Marilyn HUNT, Individually and as Administrator of the Estate of Edward G. Hunt, Deceased, et al., Respondent, v. Donald R. HUNT et al., Appellants.
Appeal from an order of the Supreme Court (Tomlinson, J.), entered October 9, 2003 in Hamilton County, which partitioned jointly or commonly held property and awarded damages.
Edward G. Hunt (hereinafter decedent) and his brother, defendant Donald R. Hunt (hereinafter defendant), owned, either as joint tenants or tenants in common and in one instance with their spouses, six parcels of real property located in Hamilton County (hereinafter collectively referred to as the property). The property is largely undeveloped and used for recreation, but includes one parcel which defendants have improved and used as their primary residence for many years, another, known as the Hunt Pit, which decedent's corporation has used as a source of raw materials for its sand and gravel business, and a third that was once timbered by decedent. Although plaintiff and decedent commenced this RPAPL article 9 action seeking partition of the property in 1992,1 defendants did not appear and serve an answer seeking a one-half share of all profits from the property until 2000. However, this untimeliness was waived by plaintiff and decedent.
After a bifurcated trial, Supreme Court found that plaintiff and decedent and defendants each held a 50% interest in the Hunt Pit, and decedent and defendant each held a 50% interest in the other five parcels. Then, rather than partitioning each parcel, Supreme Court set $33,000 as the amount to be paid by plaintiffs to buy out defendants' interest in the Hunt Pit and distributed the five remaining parcels among the parties equally according to value. The court also awarded defendants $24,750 and $6,538.40 as their one-half shares of the value of the raw materials and timber removed by decedent. Defendants appeal, contending that Supreme Court erred in failing to divide each individual parcel, valuing the raw materials extracted from the Hunt Pit and denying them prejudgment interest.
Initially, we note that partition is an equitable remedy in nature and Supreme Court has the authority to adjust the rights of the parties so each receives his or her proper share of the property and its benefits (see Deitz v. Deitz, 245 A.D.2d 638, 639, 664 N.Y.S.2d 868  ). Here, Supreme Court's decision not to physically divide each individual parcel was soundly based both on the parties' wishes as expressed at trial and the parcels' characteristics. In a thorough decision, Supreme Court noted that defendants had expressed their preference to sell their interest in the Hunt Pit to plaintiff and decedent. In light of this, and the court's finding that plaintiff and decedent had borne all of the costs of developing the Hunt Pit, we cannot agree that Supreme Court erred in either directing the sale of defendants' interest or calculating its value. Contrary to defendants' contention, which cites no case law, we also find nothing in the provisions of RPAPL 901 or 915 precluding the method of physical division used by Supreme Court to distribute the remaining five parcels. Rather, Supreme Court's distribution was equivalent to the division of a large piece of property into multiple parcels and then allocating the groups of parcels among the parties, a method we have approved in the past (see Schwartz v. Meisner, 198 A.D.2d 634, 635, 603 N.Y.S.2d 626  ). Using the parcels' assessed valuations, Supreme Court carefully divided them among the parties to produce an equal division of value. Thus, we find no error in the equitable resolution reached by the court.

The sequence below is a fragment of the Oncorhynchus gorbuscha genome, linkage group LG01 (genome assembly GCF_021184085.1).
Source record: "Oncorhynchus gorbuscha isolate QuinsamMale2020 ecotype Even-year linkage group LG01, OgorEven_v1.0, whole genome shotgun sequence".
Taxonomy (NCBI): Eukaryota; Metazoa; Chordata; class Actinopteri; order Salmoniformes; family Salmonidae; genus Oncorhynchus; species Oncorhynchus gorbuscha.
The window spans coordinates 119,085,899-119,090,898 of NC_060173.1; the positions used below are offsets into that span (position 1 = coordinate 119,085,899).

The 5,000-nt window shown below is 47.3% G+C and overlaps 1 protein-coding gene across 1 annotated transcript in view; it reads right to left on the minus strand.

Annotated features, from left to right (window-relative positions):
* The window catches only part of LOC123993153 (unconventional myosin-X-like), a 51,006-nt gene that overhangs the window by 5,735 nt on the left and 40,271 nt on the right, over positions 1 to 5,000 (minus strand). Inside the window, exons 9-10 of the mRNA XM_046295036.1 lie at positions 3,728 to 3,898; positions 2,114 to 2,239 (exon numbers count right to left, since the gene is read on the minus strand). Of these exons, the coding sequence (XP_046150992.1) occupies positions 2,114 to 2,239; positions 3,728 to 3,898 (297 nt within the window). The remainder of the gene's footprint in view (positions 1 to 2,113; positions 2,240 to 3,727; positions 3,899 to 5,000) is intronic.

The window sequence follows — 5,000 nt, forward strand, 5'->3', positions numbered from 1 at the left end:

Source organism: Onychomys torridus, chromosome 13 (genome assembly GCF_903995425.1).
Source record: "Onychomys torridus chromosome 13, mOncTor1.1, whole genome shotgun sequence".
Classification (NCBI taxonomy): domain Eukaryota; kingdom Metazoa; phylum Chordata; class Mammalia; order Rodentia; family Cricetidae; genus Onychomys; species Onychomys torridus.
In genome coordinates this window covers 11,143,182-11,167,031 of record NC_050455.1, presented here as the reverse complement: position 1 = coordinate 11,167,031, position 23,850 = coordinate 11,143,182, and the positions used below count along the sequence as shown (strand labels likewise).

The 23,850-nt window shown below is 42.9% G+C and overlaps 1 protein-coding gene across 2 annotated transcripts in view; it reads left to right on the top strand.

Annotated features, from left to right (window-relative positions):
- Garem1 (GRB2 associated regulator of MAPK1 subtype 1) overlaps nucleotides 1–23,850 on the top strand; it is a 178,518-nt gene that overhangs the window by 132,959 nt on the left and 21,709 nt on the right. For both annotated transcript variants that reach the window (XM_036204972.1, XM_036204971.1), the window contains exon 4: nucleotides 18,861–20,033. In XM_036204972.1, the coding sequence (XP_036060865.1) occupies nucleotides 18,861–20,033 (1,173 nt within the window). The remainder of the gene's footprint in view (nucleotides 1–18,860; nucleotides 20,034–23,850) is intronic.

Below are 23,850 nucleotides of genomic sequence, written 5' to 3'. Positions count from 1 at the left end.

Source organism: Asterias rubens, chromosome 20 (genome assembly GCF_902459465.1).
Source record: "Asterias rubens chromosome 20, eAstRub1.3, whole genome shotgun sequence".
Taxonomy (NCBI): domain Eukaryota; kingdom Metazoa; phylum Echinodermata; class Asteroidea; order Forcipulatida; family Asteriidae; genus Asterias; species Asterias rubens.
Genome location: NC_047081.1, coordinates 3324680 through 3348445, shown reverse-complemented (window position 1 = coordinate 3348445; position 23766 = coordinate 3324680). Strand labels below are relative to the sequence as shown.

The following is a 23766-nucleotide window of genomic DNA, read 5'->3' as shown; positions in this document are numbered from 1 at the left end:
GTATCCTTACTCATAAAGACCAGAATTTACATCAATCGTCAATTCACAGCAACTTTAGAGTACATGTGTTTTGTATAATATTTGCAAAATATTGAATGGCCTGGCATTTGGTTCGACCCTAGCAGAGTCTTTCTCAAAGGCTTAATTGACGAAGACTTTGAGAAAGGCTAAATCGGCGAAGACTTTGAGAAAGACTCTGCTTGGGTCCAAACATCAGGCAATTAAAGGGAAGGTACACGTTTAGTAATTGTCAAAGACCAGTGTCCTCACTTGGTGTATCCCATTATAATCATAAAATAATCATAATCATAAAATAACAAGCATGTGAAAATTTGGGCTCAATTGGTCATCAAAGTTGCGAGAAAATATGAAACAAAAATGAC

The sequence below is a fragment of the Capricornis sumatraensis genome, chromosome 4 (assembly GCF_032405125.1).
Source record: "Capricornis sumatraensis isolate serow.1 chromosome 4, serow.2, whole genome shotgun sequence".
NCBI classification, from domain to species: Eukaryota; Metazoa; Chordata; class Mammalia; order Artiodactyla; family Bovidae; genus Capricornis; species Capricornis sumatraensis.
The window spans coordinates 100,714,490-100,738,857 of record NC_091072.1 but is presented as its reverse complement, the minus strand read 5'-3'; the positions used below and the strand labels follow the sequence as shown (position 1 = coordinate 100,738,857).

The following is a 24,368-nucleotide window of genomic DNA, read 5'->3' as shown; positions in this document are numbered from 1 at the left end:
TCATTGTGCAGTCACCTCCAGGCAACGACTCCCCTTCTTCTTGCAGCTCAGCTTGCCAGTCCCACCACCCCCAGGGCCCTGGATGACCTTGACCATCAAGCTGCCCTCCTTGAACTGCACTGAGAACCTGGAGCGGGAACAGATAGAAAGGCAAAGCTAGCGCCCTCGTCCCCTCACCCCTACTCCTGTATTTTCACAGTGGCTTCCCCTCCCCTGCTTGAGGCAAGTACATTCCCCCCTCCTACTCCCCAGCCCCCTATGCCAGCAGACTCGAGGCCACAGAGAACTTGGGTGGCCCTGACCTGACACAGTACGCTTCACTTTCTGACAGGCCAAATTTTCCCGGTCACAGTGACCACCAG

Turning next to the Supreme Court's valuation of the raw materials removed from the Hunt Pit and sold by decedent between 1997 and 2001, we note that the court specifically credited plaintiff's testimony in determining a value of $.25 per cubic yard for the materials removed by plaintiff. Although defendants' witnesses testified to market values for bank run gravel ranging from $4 to $7.20 per cubic yard, the record indicates that the raw materials extracted by decedent were not of a quality comparable to bank run gravel and required considerable processing before sale. Supreme Court also correctly took into account plaintiff's costs incurred in extracting the materials. Inasmuch as Supreme Court's calculations were sound and were clearly based on its assessment of credibility (see e.g. Hunt v. Hunt, 222 A.D.2d 759, 761, 634 N.Y.S.2d 804  ), we find no basis to alter its award.
Nevertheless, we agree with defendants to the extent that they are entitled to prejudgment interest on their awards for timber and raw materials extracted from the parties' parcels. Although plaintiff's action seeks the equitable remedy of partition, defendants' counterclaim was for conversion or deprivation of an ownership right and is legal in nature (see CPLR 5001[a]; Owen v. Lloyd, 234 A.D.2d 679, 680, 650 N.Y.S.2d 463 ; Axtell v. Kurey, 222 A.D.2d 804, 806, 634 N.Y.S.2d 847 , lv. denied 88 N.Y.2d 802, 644 N.Y.S.2d 688, 667 N.E.2d 338  ). Since the dates for the accrual of interest on the damages awarded to defendants cannot readily be ascertained from the record, we shall remit this matter to Supreme Court to either ascertain the date or set a reasonable intermediate date for each award (see CPLR 5001[b] ).
ORDERED that the order is modified, on the law, without costs, by reversing so much thereof as denied defendants prejudgment interest; matter remitted to the Supreme Court for further proceedings not inconsistent with this Court's decision; and, as so modified, affirmed.
1. Decedent died during the pendency of this appeal and plaintiff, his wife, was substituted as administrator of his estate.
MERCURE, J.P., PETERS and SPAIN, JJ., concur.